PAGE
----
Also: We test the Drobo 5N2 RAID

Let’s clarify where this device fits: If you want a server with lots of apps and features, the Drobo is absolutely not for you. But if you want brain-dead easy RAID that keeps your drives safe and available on your LAN, and you don’t really care about much else, the 5N2 is a win. The Drobo justifiably won my best-in-show award for RAID performance, which was flawless in my testing. It also landed at the very bottom for network features, so you win some and you lose some. Go ahead and read and watch my full review for the in-depth details.


View Now at Adorama


Water and fireproof NAS capable of surviving an insurrection

best-network-attached-storage-ioSafe-218-review.png


  • Price per bay: $325
  • Drive bays: 2
  • Max capacity: 24TB
  • RAM: 2GB DDR4
  • 1GB Ethernet ports: 1
  • USB 3.0 ports: 2

Face it. No matter where you work or what you do, one day the #&@! is going to hit the fan. It doesn’t matter if it’s earthquakes or hurricanes (two things my home office had to live through) or some other form of disaster, it’s likely that your drives will be at risk, at least part of the time.

Now, let’s be clear: We never recommend you store all your data in one place. In fact, the 3-2-1 backup strategy we recommend involves storing three copies of your data, using at least two different types of storage mechanisms and at least one copy of which is stored off-site. But restoring from off-site can be difficult and time-consuming, and cloud backups get very expensive as your data usage goes up. It’s not a bad idea to have a robust storage solution in-house.

Also: We test the ioSafe 1515+ battle-hardened RAID

That’s where ioSafe comes in. ioSafe builds NAS boxes inside boxes that are, essentially, safes. They’re fire and water-proof. They also weigh a ton and are rock solid, so (especially if you attach them to a floor or closet with an available bracket), you can prevent them from walking away. As a bonus, the ioSafe machines use Synology’s DSM software, making them very easy to use.

I use an ioSafe machine as a second backup to my main Synology box. It comes on once a week, accepts a backup, and then shuts off. That way, even if my network is breached, the ioSafe is powered down except for a few hours each week. My drives are protected physically and (mostly) air-gapped from the internet. You can implement this strategy, as well.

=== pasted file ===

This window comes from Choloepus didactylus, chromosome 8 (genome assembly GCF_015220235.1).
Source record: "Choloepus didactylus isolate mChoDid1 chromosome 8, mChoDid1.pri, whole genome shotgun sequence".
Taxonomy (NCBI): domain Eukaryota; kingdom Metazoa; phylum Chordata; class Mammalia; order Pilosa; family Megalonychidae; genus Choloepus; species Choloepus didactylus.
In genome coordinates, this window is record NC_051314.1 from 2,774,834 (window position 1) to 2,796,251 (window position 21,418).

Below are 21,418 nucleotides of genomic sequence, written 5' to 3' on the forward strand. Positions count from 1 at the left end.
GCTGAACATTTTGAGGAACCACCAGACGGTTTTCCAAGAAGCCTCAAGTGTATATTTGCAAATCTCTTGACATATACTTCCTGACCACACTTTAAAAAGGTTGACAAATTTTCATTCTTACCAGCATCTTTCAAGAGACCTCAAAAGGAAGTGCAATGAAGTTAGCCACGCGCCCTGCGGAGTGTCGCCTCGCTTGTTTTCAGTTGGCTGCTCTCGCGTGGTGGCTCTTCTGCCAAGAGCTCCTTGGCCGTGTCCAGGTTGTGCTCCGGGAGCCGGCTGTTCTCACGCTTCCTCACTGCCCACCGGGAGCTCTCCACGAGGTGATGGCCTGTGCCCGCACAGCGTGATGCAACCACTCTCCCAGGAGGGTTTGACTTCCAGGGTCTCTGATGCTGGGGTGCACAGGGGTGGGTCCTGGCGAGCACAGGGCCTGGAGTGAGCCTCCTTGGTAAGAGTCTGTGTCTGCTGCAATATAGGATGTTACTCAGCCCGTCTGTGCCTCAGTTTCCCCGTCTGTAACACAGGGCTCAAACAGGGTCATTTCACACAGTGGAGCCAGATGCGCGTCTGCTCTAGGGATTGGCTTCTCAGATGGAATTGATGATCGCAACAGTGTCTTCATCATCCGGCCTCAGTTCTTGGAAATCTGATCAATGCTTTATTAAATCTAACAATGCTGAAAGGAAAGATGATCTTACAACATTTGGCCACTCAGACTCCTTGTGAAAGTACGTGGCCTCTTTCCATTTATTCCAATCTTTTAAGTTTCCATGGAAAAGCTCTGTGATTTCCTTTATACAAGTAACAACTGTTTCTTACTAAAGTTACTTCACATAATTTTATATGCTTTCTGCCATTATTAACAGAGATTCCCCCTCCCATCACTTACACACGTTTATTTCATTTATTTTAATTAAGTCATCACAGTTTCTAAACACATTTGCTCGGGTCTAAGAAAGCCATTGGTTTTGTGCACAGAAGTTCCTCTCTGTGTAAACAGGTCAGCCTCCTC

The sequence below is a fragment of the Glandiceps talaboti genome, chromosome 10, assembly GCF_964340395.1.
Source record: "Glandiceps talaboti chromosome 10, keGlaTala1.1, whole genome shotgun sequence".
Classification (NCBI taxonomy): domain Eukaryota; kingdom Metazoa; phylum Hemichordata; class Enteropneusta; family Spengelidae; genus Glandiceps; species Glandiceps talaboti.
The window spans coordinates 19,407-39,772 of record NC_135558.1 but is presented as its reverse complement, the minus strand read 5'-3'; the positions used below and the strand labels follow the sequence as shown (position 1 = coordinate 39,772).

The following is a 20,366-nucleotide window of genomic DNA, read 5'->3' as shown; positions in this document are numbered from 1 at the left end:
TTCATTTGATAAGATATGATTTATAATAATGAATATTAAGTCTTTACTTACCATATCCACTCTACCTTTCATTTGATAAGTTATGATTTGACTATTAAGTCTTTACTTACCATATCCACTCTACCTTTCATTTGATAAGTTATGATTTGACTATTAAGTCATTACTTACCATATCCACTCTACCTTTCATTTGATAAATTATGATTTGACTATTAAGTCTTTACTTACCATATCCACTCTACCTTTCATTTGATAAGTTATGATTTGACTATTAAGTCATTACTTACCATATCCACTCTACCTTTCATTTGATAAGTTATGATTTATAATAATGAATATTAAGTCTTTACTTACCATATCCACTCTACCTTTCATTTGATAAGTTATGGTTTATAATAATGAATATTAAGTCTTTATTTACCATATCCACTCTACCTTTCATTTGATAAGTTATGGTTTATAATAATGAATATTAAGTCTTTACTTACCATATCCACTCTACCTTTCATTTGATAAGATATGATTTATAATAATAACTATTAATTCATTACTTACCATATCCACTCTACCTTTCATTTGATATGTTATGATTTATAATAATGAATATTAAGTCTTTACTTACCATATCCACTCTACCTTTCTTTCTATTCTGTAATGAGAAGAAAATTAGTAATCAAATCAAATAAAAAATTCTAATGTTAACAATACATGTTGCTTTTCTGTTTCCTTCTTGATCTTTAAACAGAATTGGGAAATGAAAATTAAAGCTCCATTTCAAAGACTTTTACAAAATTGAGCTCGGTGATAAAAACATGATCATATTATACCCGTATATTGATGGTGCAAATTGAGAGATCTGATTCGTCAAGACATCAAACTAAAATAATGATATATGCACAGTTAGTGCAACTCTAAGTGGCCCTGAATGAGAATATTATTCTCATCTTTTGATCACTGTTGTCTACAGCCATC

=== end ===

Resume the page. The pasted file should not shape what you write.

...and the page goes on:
I have a five-bay model, but I’ve recommended a two-bay model here, simply because they are quite expensive due to the added protection. Also, expect to pay $50 to $100 for shipping because these machines are very, very heavy.


View Now at Amazon


Build your own


I wouldn’t be allowed to get out of this article alive if I didn’t mention the option of building your own NAS box. There is no law that says you need to buy a pre-built box from a vendor. You can repurpose an old PC or even build a very custom NAS solution to meet your exact needs.


For years and years, I always built my own NAS boxes, including some that were very customized. But as the NAS offerings from vendors like Synology, QNAP, and Drobo got better, the need to build my own diminished. I also had a ton of other projects to work on, and delegating NAS building to others saved me some time.


If you’re super-comfortable with speccing PC parts and building PCs, you’ll probably want to go it on your own. But if you’re new to PC building, buying an appliance NAS is probably the way to go. I’m not going to go into too much more detail, because this article covers it in some depth. Not everyone agrees with my assessment, so if you want to really see what folks think, visit my YouTube video of the same name and dig through the hundreds of comments. There are good conversations there.


Our process


As with many of my other “best of” lists, this one comes out of my experience. I’ve been running NAS boxes since sometime in the 1980s. A few years ago, I had the opportunity to bring boxes in from seven vendors and stress test them in the lab. From those tests, come my top recommendations. 


While the devices here aren’t the identical ones tested in the lab (with one exception), these all reflect the technology from each vendor. In addition, I’m using devices from three of the four vendors recommended here on a daily or weekly basis, so I have a lot of experience with how well they work.


How to choose


So, how should you choose? In this case, the decision tree is pretty straightforward. You need, of course, to determine your budget and storage needs. Almost all vendors offer models in two bays (room for two drives) and up. If you need a ton of storage, get more bays. I’m running two eight-bay units, one four-bay unit, and one five-bay unit here at Camp David, but I produce a lot of video and need a lot of media asset storage.


From there, here’s a good decision tree:


If you want a media center computer and don’t have a lot of heavy Mac users: Get the QNAP. It has integrated graphics, a boatload of apps, an HDMI port, and can directly connect to your TV.


If you’re concerned about surviving the apocalypse or you work in Congress: Get the ioSafe. It’s an armored fortress of a NAS.


If you don’t care about apps and just want to share files with easy-peasy RAID: Get the Drobo. It makes RAID (even on the bad days when a drive fails) about as easy and reliable as it gets.


If you have any other NAS needs, get the Synology options: Synology is bar far the brand I recommend when people come to me for NAS recommendations, as borne out in my lab testing and experience.


So, there you go. Let us know what you’re doing for file sharing, local storage, and NAS options in the comments below.



You can follow my day-to-day project updates on social media. Be sure to follow me on Twitter at @DavidGewirtz, on Facebook at Facebook.com/DavidGewirtz, on Instagram at Instagram.com/DavidGewirtz, and on YouTube at YouTube.com/DavidGewirtzTV.